Monday, August 14, 2006

More About Buses

Mrs. Eaves has a thoughtful post over at AtomicTumor this morning, and she's right -- some of the discomfort over the change in bus service is not about household crisis, but about inconvenience. There are some parents who need to shoulder a bit more responsibility for their kids (although this isn't new).

But only some. There are definitely families that do all the right things, taking time with their kids for study and behavior training, but for whom transportation will be a real problem, as she correctly notes.

One suggestion I mentioned to Dr. Bailey to pass along to the principals for consideration was to see if we could create a "fast lane" drop-off for people carpooling with three or more kids -- sort of an incentive to encourage carpooling, and a reward for those who are helping out by getting them through the line faster.

Another suggestion is one I received from Anotherthing2 is an effort that could be coordinated through the PTO/PTA: some sort of "safe place" sign to put on selected houses within the 1-mile zone, where a child walking home can go at any time if they feel afraid or need help. Obviously, someone would have to take charge of making sure that the homeowner with a "safe place" sign really was okay, but still, I do like the concept.

In this city, there are a number of people who walk for exercise, or walk their dogs, every morning. Many no longer have young children at home; might they volunteer to help out a neighbor in a bind with no bus service, by walking with young students to school?

Do we as individuals have the will to address the problem in ways that would strengthen our neighborhoods and the community as a whole? Clearly, reducing bus service was an unpleasant choice. Reducing any service that our students and parents rely on is painful.

At the same time, I do see the possibility of some good coming out of this adversity... of parents and neighbors getting to know each other better, and helping each other in a way that used to be the norm rather than the exception. Perhaps a greater number of students riding bicycles to school could make it more fun, and the combined walking/biking efforts could lead to better health for our children who often don't get enouch exercise, fresh air, and sunshine.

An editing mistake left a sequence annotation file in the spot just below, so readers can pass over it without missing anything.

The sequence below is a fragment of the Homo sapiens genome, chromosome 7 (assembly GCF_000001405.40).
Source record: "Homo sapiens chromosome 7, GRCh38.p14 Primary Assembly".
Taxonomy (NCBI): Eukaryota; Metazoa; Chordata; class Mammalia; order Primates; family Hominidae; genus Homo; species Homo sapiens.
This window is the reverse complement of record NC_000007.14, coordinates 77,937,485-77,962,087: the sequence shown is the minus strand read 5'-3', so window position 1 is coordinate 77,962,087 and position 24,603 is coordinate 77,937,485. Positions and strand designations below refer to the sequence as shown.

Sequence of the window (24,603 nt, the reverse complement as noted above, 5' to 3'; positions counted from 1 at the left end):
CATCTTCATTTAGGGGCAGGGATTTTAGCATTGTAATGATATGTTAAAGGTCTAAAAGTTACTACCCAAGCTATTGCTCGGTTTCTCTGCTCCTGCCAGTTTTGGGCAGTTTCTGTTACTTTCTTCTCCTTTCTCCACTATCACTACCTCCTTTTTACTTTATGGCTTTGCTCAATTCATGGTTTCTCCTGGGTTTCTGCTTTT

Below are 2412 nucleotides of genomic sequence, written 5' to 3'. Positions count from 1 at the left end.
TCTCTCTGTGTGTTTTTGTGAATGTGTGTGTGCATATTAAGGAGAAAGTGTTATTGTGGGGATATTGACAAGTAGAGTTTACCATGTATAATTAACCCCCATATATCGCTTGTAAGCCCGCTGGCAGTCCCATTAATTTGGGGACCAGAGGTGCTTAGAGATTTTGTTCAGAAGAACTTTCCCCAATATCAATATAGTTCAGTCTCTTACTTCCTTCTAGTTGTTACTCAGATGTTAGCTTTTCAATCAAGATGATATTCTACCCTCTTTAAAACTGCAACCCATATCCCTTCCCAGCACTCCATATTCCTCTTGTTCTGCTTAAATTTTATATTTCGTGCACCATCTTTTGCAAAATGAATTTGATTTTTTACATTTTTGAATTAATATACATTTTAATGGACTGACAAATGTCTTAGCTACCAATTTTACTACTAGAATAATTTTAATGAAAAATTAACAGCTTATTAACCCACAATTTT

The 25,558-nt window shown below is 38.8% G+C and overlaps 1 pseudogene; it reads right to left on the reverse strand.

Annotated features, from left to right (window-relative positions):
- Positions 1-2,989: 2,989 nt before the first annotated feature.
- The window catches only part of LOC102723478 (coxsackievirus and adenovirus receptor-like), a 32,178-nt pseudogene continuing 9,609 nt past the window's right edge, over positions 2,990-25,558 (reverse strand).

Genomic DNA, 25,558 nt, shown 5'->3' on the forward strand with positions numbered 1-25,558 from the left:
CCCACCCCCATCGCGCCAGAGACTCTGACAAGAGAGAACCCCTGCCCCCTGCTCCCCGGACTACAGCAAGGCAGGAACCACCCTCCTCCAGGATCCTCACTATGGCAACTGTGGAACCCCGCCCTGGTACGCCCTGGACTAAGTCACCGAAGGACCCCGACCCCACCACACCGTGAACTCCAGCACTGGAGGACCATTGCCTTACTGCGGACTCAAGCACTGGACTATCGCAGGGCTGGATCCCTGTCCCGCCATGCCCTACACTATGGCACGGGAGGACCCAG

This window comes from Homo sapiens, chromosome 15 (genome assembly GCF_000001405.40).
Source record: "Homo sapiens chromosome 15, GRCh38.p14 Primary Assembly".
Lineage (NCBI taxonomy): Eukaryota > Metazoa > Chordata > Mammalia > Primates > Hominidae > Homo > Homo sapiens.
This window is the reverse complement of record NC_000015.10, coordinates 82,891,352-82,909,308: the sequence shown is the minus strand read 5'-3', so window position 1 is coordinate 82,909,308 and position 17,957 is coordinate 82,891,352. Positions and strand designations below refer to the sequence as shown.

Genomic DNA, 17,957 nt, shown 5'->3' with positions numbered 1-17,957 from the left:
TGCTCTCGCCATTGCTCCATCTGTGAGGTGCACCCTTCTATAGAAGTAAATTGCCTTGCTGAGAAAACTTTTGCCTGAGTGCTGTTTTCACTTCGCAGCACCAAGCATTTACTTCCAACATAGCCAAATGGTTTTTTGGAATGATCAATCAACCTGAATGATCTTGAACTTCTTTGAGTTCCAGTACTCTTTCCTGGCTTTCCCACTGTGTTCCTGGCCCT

Maybe it's too 1950's to work... but even in the 70's, it was a special treat for me to ride my bike to school, because it gave me a little "unwind time."

What might you do to make something good happen from this bad situation?


Anonymous GoldenAppleCorp said...

At the Willow Brook PTO meeting, the idea of safe houses was brought up, but a lot of the parents were apprehensive about the idea. It is difficult, if not impossible, to know if that home-owner is truly a "safe" person.
The incentive of a fast-lane for carpooling parents is a good idea, but I don't know if the parking lot structure of the schools would support such a thing. Already there are possible problems as far as blocking out emergency vehicles, should something bad happen during pick-up times.
I love the idea of this problem spawning a tighter-knit community. Someone brought up the idea of a parent's mixer at Willow Brook, so that parents could come (without their children) and meet and talk with other parents in the school. I think that doing something like this before carpools or walkpools are created is a good idea. No one wants to hand over responsibility of their kid to a stranger.
I would like to see street-wide carpools. Sort of like each classroom has a room mother, each street could have someone who spearheads group meetings or divvies out schedules for carpooling.
I think this is a great opportunity for people to meet their neighbors. Oak Ridge can be a difficult place to move into. It's hard to meet people here.

8:49 AM  

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